Talos Glitches, Gives Junior 23-Period Daily Schedule
Reading Time: 3 minutes
Ah yes, the 10-period school schedule. Some call it outrageous, and others say it’s flat out barbaric. Precisely one student thinks it’s great for productivity and class options, but they were also found to believe that the best place to complete schoolwork is the cafeteria, so we can disregard their judgment as irrelevant and unreliable. Regardless, it seems that as time goes on, students get busier and busier, with Stuyvesant juniors dragging themselves through hallways like exhausted, zombified… well, Stuyvesant juniors. Yet one seems to be unluckier than most.
“Guys why does my Talos schedule say that I have to attend 23 classes a day??! Has this happened to anyone else? HELP PLS ADMIN WON’T REPLY TO MY EMAILS.”
This was the cry of said junior on Facebook, accompanied by a screenshot of a schedule with periods that extend past the allocated space on the dashboard page (which crashed immediately after because it exceeded its threshold of three people being on the site at once). Her extra classes include Freshman Health, AP Chemistry, and AP Pickup Line Delivery, whatever that’s about. What’s more peculiar are the replies and other program changes students have been reporting.
“hasn’t happened to me i think i actually gained a free”
“WOOO AKJDKHEJDEHKJEH I THINK THEY GAVE ME AN EXTRA FREE PD”
“boutta use the talos glitch to go home, take a nap, then come back”
So, could it be that the Programming Office gave this student all of the classes that others lost? Was this an accident? Or do they just particularly despise her? Is there some deep-rooted checkered past here that needs exposing? Apparently not, because this was how the administration responded after a week of panic, chaos, and general anarchy.
“It appears that a glitch in our Talos system has given everyone an extra free period, and this one student has been programmed to take all of the classes others have subsequently lost. Specifically, she must take a different set of classes every month or so to fulfill this program change.”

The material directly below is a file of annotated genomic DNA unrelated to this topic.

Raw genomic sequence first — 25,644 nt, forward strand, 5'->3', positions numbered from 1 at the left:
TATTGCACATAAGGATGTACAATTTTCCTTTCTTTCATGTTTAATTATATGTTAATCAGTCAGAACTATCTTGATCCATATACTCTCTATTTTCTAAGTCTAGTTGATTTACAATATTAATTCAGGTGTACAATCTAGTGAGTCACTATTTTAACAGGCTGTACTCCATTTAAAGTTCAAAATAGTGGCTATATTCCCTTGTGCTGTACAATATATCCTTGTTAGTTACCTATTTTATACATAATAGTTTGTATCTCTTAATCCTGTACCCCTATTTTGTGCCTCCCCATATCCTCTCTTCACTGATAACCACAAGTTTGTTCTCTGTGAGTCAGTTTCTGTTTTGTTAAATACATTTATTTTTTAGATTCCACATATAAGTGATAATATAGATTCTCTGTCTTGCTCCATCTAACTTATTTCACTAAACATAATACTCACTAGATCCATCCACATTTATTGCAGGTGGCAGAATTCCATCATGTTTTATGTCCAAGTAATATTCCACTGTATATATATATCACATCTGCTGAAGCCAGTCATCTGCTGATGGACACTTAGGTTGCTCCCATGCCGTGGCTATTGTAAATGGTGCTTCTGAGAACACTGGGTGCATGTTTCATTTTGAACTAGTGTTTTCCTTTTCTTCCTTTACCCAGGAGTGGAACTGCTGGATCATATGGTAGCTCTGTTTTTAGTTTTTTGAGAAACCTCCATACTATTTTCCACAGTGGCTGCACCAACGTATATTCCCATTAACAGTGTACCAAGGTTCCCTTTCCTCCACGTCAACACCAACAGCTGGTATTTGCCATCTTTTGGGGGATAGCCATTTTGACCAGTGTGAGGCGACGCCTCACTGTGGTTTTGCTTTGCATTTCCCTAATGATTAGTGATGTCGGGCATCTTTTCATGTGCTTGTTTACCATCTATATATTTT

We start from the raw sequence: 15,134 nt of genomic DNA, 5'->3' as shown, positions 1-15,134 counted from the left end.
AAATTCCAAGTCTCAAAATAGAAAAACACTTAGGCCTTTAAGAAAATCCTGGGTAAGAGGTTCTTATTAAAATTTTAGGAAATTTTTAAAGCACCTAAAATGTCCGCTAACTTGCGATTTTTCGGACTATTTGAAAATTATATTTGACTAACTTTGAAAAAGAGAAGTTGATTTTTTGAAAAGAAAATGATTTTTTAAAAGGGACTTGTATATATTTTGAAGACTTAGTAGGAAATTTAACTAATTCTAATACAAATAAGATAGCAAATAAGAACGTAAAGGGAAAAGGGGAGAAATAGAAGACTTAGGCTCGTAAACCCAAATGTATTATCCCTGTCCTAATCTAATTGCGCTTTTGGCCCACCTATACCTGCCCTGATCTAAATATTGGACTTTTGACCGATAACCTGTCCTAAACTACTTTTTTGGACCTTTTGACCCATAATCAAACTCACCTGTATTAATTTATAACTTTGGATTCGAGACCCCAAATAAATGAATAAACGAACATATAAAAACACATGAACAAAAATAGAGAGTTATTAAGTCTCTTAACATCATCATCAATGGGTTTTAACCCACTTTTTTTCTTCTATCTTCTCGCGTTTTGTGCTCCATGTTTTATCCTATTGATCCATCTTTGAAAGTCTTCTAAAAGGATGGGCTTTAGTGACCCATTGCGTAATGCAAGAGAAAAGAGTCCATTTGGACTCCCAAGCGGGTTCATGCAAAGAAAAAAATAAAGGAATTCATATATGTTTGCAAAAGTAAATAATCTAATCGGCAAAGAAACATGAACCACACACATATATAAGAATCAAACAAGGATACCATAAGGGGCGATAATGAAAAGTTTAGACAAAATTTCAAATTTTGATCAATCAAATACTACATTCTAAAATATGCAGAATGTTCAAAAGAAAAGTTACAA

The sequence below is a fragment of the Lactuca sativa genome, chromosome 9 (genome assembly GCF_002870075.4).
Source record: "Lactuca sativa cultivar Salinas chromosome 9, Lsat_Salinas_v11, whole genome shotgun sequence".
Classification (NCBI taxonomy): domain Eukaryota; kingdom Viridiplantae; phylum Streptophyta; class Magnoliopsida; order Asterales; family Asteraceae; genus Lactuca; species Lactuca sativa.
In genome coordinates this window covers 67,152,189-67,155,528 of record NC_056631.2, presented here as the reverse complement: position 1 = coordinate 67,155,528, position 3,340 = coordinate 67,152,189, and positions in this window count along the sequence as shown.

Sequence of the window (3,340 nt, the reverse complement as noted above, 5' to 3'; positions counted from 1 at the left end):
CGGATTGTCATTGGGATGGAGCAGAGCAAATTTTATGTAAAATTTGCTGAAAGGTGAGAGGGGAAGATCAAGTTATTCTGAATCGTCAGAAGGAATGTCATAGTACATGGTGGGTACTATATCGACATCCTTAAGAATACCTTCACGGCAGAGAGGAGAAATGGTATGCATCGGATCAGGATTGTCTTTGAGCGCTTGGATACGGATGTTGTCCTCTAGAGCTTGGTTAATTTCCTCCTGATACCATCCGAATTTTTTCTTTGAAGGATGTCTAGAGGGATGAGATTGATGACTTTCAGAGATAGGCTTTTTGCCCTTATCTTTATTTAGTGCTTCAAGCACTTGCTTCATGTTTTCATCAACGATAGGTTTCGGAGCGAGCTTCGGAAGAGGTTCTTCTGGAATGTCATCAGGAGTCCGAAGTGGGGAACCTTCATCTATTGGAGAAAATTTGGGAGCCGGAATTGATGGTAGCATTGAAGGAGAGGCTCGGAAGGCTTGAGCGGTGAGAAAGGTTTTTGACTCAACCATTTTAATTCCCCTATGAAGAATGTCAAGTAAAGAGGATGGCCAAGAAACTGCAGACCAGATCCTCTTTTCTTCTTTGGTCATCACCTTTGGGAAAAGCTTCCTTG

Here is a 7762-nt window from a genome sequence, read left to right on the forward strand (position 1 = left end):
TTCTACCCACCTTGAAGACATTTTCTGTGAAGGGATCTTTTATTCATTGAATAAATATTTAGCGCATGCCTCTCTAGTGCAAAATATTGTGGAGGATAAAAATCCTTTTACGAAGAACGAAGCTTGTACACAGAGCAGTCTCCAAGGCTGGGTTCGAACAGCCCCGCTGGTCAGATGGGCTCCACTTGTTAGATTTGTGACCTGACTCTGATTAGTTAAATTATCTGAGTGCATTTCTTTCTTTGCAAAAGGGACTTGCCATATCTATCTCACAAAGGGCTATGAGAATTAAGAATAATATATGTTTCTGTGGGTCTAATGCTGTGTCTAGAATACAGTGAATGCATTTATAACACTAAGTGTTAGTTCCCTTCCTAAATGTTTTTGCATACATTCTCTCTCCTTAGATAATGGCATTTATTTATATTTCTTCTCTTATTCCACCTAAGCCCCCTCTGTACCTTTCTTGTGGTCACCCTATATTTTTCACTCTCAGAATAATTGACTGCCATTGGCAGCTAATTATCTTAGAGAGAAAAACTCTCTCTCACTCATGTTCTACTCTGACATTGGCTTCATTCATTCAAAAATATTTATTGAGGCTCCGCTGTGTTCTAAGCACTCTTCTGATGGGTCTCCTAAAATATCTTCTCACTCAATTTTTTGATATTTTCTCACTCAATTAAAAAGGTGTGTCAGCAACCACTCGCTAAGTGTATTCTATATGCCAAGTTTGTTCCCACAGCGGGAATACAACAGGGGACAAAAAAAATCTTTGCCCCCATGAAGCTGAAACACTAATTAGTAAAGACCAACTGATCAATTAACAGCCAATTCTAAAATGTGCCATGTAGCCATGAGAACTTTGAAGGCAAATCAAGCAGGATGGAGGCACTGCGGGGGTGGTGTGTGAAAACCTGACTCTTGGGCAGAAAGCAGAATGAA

“And why hasn’t it been fixed yet?”
“idk lol our tech guy’s out sick figure it out”
Ignoring the fact that a website intended for use by thousands of students is run by a singular individual (you go IT guy, that is very swag of you), it seems that until further notice, this student will need to earn credits for every scheduled course or risk not being able to graduate. While this may seem like a stressful situation to be in on top of the college admissions process and overall high school business, look on the bright side––you can’t worry about sleeping in too late if you don’t sleep at all!
And so we find ourselves in a perfect little Omelas situation in which one student suffers sleepless nights and a growing disdain for life due to school in order for others to get that sweet, sweet free period. Do we protest and help? Or should the community stay silent and let the administration—I mean, the mysterious magic that governs Talos—handle it? I personally believe that to leave this as it is would be an injustice, and I cannot accept this free no matter how tempting it may be.* How can we call ourselves members of this community if we cannot step in to help just one of us fend off the monster that is programming technicalities? How can we stand in this building exist in the general vicinity of New York on our Zoom devices without doing what is right? After all, we all know what it’s like to drown in the calamities of our flawed education system––let’s make it better by demanding a fix for this person’s schedule.
* The writer of this article was found writing this article after taking a nap through her third free in a row.